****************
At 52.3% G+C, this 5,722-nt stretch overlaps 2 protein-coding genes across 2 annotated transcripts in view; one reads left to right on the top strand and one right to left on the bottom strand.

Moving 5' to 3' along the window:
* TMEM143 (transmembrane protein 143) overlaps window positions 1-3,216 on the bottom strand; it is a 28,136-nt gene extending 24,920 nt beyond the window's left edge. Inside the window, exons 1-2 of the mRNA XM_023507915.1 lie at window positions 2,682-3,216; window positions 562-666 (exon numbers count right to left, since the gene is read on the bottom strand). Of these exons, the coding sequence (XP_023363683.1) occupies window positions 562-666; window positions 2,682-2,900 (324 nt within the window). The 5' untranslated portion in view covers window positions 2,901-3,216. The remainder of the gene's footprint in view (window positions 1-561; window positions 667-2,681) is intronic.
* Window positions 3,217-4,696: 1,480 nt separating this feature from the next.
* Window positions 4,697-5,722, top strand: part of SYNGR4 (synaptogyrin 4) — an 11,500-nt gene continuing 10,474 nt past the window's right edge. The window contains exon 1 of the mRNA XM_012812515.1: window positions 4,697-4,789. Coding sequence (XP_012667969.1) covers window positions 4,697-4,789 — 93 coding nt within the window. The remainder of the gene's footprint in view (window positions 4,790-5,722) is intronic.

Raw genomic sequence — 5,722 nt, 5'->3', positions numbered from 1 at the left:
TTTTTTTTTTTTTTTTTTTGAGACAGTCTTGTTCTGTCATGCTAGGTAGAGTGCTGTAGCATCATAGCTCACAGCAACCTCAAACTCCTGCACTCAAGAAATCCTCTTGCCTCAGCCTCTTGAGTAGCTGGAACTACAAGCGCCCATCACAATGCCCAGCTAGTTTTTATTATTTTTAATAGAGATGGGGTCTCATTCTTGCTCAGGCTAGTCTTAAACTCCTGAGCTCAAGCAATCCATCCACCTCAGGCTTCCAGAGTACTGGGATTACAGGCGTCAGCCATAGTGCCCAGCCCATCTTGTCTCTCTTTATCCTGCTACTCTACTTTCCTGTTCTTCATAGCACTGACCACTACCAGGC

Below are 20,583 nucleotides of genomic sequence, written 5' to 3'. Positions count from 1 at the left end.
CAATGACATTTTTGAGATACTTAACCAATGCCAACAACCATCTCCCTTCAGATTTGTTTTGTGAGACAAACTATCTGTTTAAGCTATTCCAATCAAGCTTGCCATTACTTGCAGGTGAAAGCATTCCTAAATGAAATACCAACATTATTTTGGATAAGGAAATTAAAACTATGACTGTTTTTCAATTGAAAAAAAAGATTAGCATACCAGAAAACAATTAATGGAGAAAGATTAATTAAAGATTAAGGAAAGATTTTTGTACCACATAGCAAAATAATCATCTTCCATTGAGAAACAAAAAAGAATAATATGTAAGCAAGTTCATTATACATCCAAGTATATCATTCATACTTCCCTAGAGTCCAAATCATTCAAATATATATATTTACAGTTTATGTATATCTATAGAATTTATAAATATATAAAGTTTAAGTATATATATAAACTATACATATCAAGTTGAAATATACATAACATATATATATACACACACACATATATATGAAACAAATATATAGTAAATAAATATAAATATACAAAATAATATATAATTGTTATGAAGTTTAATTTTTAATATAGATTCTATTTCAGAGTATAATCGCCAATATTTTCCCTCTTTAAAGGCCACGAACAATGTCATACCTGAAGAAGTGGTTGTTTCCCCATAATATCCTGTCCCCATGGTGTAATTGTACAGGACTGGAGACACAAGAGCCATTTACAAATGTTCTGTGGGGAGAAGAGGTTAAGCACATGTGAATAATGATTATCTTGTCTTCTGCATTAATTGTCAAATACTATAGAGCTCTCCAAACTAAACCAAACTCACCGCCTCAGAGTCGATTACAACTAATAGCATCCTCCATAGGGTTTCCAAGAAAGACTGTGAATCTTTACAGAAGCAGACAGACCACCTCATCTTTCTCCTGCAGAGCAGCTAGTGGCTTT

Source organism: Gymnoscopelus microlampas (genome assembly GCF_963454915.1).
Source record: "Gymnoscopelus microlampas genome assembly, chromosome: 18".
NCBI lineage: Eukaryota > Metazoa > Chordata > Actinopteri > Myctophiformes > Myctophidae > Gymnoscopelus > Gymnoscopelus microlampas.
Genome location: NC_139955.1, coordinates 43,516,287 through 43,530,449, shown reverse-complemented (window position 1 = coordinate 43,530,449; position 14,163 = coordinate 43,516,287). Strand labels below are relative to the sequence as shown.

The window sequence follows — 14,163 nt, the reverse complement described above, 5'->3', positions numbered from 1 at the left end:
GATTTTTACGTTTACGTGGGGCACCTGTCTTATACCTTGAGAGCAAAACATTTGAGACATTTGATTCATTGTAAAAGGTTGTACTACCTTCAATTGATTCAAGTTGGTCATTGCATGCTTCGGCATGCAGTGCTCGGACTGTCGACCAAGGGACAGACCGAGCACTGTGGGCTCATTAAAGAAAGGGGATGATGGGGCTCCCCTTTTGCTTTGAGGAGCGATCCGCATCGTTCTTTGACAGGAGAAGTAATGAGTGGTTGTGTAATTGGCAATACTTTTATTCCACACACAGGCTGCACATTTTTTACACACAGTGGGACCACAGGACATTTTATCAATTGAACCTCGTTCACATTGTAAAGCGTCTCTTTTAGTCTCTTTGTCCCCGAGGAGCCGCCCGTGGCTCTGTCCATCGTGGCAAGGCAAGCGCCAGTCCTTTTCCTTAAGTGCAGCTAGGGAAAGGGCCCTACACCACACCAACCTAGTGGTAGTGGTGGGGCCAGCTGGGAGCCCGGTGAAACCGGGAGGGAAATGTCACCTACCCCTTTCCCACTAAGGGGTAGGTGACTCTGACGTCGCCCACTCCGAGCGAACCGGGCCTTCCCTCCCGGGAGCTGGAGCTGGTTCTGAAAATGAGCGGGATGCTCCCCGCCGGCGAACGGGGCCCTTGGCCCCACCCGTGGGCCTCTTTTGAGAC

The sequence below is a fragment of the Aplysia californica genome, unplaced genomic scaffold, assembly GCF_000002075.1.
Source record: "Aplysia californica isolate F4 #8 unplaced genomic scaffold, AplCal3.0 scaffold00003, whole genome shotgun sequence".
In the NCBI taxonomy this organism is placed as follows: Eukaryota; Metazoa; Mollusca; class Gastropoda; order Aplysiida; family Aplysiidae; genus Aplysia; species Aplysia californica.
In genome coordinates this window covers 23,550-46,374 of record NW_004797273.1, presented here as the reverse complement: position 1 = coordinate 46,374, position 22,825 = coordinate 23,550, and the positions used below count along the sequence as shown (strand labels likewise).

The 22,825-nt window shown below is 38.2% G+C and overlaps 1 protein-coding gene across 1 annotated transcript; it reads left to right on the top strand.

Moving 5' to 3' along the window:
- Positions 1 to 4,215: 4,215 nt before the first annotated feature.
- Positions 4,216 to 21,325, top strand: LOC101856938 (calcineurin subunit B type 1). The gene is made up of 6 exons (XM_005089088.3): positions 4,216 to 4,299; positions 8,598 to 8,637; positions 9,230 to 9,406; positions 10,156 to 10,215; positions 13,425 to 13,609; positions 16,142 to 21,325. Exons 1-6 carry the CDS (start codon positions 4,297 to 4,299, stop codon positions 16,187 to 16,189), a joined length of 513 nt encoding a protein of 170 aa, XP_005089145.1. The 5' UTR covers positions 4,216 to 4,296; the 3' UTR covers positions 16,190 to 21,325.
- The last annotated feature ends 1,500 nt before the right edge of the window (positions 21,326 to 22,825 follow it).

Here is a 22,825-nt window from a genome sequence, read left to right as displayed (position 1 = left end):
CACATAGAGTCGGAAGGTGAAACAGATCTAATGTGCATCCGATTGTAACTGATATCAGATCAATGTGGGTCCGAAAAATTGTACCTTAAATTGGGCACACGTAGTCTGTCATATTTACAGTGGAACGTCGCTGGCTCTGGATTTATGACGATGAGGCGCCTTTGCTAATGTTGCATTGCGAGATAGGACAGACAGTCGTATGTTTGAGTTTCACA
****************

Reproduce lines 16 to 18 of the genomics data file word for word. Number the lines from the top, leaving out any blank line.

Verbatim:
The sequence below is a fragment of the Aplysia californica genome, unplaced genomic scaffold, assembly GCF_000002075.1.
Source record: "Aplysia californica isolate F4 #8 unplaced genomic scaffold, AplCal3.0 scaffold00003, whole genome shotgun sequence".
In the NCBI taxonomy this organism is placed as follows: Eukaryota; Metazoa; Mollusca; class Gastropoda; order Aplysiida; family Aplysiidae; genus Aplysia; species Aplysia californica.